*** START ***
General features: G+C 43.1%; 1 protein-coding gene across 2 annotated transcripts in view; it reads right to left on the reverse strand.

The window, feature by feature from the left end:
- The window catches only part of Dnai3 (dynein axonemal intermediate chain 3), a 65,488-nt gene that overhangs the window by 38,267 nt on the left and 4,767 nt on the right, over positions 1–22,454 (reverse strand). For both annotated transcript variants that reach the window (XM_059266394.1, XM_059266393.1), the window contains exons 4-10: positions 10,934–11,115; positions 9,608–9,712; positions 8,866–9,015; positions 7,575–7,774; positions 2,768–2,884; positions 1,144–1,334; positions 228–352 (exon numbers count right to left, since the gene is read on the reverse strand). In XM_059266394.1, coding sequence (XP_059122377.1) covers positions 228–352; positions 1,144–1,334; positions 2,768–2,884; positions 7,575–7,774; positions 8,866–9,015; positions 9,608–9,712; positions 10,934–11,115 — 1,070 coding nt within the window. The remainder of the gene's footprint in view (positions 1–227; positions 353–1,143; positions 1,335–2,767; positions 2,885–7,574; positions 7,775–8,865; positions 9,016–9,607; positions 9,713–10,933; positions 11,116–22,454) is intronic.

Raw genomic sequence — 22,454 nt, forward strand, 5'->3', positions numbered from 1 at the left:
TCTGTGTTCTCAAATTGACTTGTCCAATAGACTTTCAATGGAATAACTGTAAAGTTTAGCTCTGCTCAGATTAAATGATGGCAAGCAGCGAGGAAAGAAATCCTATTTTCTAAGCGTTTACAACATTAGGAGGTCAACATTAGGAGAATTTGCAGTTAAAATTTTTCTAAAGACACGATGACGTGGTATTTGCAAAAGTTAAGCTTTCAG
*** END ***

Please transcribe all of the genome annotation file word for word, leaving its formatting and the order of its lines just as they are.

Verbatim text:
General features: G+C 43.1%; 1 protein-coding gene across 2 annotated transcripts in view; it reads right to left on the reverse strand.

The window, feature by feature from the left end:
- The window catches only part of Dnai3 (dynein axonemal intermediate chain 3), a 65,488-nt gene that overhangs the window by 38,267 nt on the left and 4,767 nt on the right, over positions 1–22,454 (reverse strand). For both annotated transcript variants that reach the window (XM_059266394.1, XM_059266393.1), the window contains exons 4-10: positions 10,934–11,115; positions 9,608–9,712; positions 8,866–9,015; positions 7,575–7,774; positions 2,768–2,884; positions 1,144–1,334; positions 228–352 (exon numbers count right to left, since the gene is read on the reverse strand). In XM_059266394.1, coding sequence (XP_059122377.1) covers positions 228–352; positions 1,144–1,334; positions 2,768–2,884; positions 7,575–7,774; positions 8,866–9,015; positions 9,608–9,712; positions 10,934–11,115 — 1,070 coding nt within the window. The remainder of the gene's footprint in view (positions 1–227; positions 353–1,143; positions 1,335–2,767; positions 2,885–7,574; positions 7,775–8,865; positions 9,016–9,607; positions 9,713–10,933; positions 11,116–22,454) is intronic.

Raw genomic sequence — 22,454 nt, forward strand, 5'->3', positions numbered from 1 at the left:
TCTGTGTTCTCAAATTGACTTGTCCAATAGACTTTCAATGGAATAACTGTAAAGTTTAGCTCTGCTCAGATTAAATGATGGCAAGCAGCGAGGAAAGAAATCCTATTTTCTAAGCGTTTACAACATTAGGAGGTCAACATTAGGAGAATTTGCAGTTAAAATTTTTCTAAAGACACGATGACGTGGTATTTGCAAAAGTTAAGCTTTCAG